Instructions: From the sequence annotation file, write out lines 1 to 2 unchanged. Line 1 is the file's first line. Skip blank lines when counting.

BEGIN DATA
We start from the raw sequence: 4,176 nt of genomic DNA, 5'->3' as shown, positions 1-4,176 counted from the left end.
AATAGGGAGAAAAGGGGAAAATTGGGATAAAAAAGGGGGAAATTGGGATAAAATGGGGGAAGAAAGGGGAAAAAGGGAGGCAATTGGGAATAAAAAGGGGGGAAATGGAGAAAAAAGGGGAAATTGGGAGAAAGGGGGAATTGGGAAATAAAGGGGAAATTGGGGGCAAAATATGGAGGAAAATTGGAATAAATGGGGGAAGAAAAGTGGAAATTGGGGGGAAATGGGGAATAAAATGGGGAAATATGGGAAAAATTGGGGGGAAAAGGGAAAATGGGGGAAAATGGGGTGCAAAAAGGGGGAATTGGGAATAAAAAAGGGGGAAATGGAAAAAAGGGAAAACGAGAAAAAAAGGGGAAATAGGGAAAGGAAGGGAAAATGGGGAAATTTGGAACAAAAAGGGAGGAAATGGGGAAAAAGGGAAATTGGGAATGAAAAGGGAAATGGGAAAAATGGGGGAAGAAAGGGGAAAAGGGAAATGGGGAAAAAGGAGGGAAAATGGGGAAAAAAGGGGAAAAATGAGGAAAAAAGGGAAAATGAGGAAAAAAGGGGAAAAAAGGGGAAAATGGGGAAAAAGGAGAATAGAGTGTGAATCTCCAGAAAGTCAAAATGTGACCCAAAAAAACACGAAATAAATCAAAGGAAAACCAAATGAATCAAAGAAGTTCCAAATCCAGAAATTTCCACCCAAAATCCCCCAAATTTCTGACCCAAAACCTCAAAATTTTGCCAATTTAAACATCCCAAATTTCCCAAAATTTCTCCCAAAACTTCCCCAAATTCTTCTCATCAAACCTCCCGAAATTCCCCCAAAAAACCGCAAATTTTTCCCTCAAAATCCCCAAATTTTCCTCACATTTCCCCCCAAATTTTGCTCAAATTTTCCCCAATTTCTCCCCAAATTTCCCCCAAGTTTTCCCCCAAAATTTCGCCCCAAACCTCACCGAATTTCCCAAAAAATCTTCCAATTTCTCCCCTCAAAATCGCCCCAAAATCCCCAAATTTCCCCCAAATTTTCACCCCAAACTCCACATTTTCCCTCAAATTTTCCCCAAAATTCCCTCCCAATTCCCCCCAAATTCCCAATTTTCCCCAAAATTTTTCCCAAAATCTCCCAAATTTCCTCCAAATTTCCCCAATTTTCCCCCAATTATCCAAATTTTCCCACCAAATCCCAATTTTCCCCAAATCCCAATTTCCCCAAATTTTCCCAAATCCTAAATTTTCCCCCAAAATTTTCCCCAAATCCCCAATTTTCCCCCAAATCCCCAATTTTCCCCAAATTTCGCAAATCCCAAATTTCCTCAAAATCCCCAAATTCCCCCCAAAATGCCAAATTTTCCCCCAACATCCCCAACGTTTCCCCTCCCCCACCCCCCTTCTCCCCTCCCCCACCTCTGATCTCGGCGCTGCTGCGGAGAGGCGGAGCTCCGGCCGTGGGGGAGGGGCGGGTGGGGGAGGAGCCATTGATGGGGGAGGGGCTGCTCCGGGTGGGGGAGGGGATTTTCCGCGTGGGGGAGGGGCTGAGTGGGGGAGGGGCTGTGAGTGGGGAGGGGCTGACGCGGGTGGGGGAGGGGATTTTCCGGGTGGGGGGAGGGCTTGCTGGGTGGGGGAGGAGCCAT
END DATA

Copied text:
We start from the raw sequence: 4,176 nt of genomic DNA, 5'->3' as shown, positions 1-4,176 counted from the left end.
AATAGGGAGAAAAGGGGAAAATTGGGATAAAAAAGGGGGAAATTGGGATAAAATGGGGGAAGAAAGGGGAAAAAGGGAGGCAATTGGGAATAAAAAGGGGGGAAATGGAGAAAAAAGGGGAAATTGGGAGAAAGGGGGAATTGGGAAATAAAGGGGAAATTGGGGGCAAAATATGGAGGAAAATTGGAATAAATGGGGGAAGAAAAGTGGAAATTGGGGGGAAATGGGGAATAAAATGGGGAAATATGGGAAAAATTGGGGGGAAAAGGGAAAATGGGGGAAAATGGGGTGCAAAAAGGGGGAATTGGGAATAAAAAAGGGGGAAATGGAAAAAAGGGAAAACGAGAAAAAAAGGGGAAATAGGGAAAGGAAGGGAAAATGGGGAAATTTGGAACAAAAAGGGAGGAAATGGGGAAAAAGGGAAATTGGGAATGAAAAGGGAAATGGGAAAAATGGGGGAAGAAAGGGGAAAAGGGAAATGGGGAAAAAGGAGGGAAAATGGGGAAAAAAGGGGAAAAATGAGGAAAAAAGGGAAAATGAGGAAAAAAGGGGAAAAAAGGGGAAAATGGGGAAAAAGGAGAATAGAGTGTGAATCTCCAGAAAGTCAAAATGTGACCCAAAAAAACACGAAATAAATCAAAGGAAAACCAAATGAATCAAAGAAGTTCCAAATCCAGAAATTTCCACCCAAAATCCCCCAAATTTCTGACCCAAAACCTCAAAATTTTGCCAATTTAAACATCCCAAATTTCCCAAAATTTCTCCCAAAACTTCCCCAAATTCTTCTCATCAAACCTCCCGAAATTCCCCCAAAAAACCGCAAATTTTTCCCTCAAAATCCCCAAATTTTCCTCACATTTCCCCCCAAATTTTGCTCAAATTTTCCCCAATTTCTCCCCAAATTTCCCCCAAGTTTTCCCCCAAAATTTCGCCCCAAACCTCACCGAATTTCCCAAAAAATCTTCCAATTTCTCCCCTCAAAATCGCCCCAAAATCCCCAAATTTCCCCCAAATTTTCACCCCAAACTCCACATTTTCCCTCAAATTTTCCCCAAAATTCCCTCCCAATTCCCCCCAAATTCCCAATTTTCCCCAAAATTTTTCCCAAAATCTCCCAAATTTCCTCCAAATTTCCCCAATTTTCCCCCAATTATCCAAATTTTCCCACCAAATCCCAATTTTCCCCAAATCCCAATTTCCCCAAATTTTCCCAAATCCTAAATTTTCCCCCAAAATTTTCCCCAAATCCCCAATTTTCCCCCAAATCCCCAATTTTCCCCAAATTTCGCAAATCCCAAATTTCCTCAAAATCCCCAAATTCCCCCCAAAATGCCAAATTTTCCCCCAACATCCCCAACGTTTCCCCTCCCCCACCCCCCTTCTCCCCTCCCCCACCTCTGATCTCGGCGCTGCTGCGGAGAGGCGGAGCTCCGGCCGTGGGGGAGGGGCGGGTGGGGGAGGAGCCATTGATGGGGGAGGGGCTGCTCCGGGTGGGGGAGGGGATTTTCCGCGTGGGGGAGGGGCTGAGTGGGGGAGGGGCTGTGAGTGGGGAGGGGCTGACGCGGGTGGGGGAGGGGATTTTCCGGGTGGGGGGAGGGCTTGCTGGGTGGGGGAGGAGCCAT